Archaeological choreographic practices: Foucault and Forsythe

Article


Franko, M. 2011. Archaeological choreographic practices: Foucault and Forsythe. History of the Human Sciences. 24 (4), pp. 97-112. https://doi.org/10.1177/0952695111412446
TypeArticle
TitleArchaeological choreographic practices: Foucault and Forsythe
AuthorsFranko, M.
Abstract

Although Michel Foucault never wrote of dance as an example of a bodily discipline in the classical age, he did affect the art of contemporary ballet through his influence on the work of William Forsythe. This article interprets Foucault’s influence on Forsythe up until the early 1990s and also examines how Forsythe’s choreography ‘responded’ to issues of agency, inscription and discipline that characterize Foucault’s thought on corporeality. Ultimately, it asks whether Forsythe’s use of Foucauldian theory leads to a reinterpretation of inscription in Foucault.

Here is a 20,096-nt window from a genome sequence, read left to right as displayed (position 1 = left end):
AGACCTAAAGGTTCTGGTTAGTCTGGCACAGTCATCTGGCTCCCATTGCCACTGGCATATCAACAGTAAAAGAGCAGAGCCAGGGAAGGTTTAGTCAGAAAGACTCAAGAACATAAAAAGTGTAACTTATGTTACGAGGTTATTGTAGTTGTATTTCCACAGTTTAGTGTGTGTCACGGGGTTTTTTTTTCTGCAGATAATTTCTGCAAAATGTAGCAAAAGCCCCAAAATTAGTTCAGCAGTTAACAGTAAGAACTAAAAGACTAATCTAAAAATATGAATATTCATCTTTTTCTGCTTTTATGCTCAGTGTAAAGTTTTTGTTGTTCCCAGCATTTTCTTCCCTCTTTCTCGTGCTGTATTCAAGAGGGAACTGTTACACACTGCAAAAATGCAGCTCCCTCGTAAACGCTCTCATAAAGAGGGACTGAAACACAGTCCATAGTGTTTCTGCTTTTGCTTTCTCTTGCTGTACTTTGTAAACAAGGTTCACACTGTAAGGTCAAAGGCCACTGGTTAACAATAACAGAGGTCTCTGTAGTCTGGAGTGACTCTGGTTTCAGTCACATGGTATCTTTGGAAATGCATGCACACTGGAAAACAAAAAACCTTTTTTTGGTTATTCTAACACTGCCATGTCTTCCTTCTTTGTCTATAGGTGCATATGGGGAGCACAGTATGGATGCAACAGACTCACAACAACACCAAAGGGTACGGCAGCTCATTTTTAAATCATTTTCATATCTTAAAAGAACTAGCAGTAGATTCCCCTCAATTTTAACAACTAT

PublisherSage
JournalHistory of the Human Sciences
ISSN0952-6951
Publication dates
PrintOct 2011
Publication process dates
Deposited24 Jul 2013
Output statusPublished
Digital Object Identifier (DOI)https://doi.org/10.1177/0952695111412446
LanguageEnglish
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https://repository.mdx.ac.uk/item/84377

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